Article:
Photo credit: Averie Harvey
Rapper 360’s confidence was evident in the Super Store that was his merch stand: patched denim vests, hats and hoodies at inflated prices were sold to tatted-up fans hoping to buy into some of his ‘fuck you’ swagger.
Support act Coin Banks warmed up the stage with his high-energy pop culture-fuelled rhymes. His tracks with R&B goddess Thandiwe Phoenix seemed a little wasted on 150 people. The pair had a chemistry that brought Banks’ lyrics to life, particularly in Circles where they chased each other around the stage as Thandiwe’s soulful vocals “360’d” the Metro.
360’s Run Alone made a clear floor pack-out with people, all spilled drinks and intensity. He acknowledged the half-cut crowd and made them feel entitled to be “getting loose” on ANZAC Day, then kicked it old school and played some tracks off his mixed tapes, from a time where he was super aggressive and offensive – making it evident the compromise of creative control to release a commercial album.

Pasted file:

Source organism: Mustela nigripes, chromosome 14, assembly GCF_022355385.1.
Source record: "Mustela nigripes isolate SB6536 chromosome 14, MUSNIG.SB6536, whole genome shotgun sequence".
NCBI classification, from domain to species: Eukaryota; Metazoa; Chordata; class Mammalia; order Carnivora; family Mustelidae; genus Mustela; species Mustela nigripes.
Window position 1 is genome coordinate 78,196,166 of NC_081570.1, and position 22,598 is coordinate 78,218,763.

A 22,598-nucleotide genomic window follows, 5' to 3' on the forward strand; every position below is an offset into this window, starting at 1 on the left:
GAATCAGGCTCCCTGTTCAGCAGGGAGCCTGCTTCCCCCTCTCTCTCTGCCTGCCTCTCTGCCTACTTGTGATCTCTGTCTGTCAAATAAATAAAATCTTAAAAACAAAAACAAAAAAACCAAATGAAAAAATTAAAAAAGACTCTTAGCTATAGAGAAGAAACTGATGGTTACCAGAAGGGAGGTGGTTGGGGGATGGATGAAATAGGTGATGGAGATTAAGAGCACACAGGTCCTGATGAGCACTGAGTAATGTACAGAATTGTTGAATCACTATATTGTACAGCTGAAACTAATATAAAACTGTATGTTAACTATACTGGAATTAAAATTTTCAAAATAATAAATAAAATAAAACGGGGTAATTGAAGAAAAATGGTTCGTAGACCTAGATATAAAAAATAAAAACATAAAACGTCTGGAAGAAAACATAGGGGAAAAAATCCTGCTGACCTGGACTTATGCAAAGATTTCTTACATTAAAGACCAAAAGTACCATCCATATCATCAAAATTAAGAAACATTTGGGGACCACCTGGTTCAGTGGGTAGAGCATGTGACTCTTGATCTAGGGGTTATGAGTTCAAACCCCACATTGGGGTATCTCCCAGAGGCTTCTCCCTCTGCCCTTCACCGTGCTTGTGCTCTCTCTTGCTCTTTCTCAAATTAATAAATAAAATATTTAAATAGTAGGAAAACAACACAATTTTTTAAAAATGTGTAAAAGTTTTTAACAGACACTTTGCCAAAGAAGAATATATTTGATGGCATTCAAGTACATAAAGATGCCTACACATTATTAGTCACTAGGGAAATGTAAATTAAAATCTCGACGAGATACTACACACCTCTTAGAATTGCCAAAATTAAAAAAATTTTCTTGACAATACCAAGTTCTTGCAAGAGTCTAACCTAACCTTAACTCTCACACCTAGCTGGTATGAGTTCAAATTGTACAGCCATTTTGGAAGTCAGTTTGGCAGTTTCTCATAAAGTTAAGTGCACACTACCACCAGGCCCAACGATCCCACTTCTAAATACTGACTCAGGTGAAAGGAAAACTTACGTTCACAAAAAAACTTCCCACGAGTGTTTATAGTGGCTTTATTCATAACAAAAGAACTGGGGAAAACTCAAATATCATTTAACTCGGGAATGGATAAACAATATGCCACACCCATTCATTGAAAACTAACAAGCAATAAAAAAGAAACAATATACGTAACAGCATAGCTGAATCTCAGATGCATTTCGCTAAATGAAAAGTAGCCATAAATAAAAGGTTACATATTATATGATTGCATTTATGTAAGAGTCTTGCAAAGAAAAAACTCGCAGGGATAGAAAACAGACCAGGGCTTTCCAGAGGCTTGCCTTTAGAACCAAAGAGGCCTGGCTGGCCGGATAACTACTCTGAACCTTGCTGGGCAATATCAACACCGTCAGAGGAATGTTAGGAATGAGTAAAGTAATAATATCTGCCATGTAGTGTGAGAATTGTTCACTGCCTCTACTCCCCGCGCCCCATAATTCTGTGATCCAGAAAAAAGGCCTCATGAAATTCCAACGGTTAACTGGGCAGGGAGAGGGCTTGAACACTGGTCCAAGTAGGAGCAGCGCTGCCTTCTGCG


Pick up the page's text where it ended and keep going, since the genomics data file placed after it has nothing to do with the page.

However, for a live show he proved he hasn’t lost the love for the foundations of hip hop. A freestyle rap over classic track, Shutterbug brought forth that renowned social commentary with razor-sharp rhymes. His DJ, Matty, had killer execution on the decks, and deafening but clean bass lines. In an endearing sense he appeared to be 360’s number one fan.
360 played the role of Godfather as one-by-one four amateur rappers came out to do a verse. This amped up the crowd to climax, the Metro resembling a scene from Eminem’s Eight Mile.
360’s bad boy attitude was ratified by a strong performance with a genuine affinity to his lyrics; a sentimental tendency to close his eyes and tap into their birthplace. This rapper means business and transported the crux of hip hop and its community through a powerful set.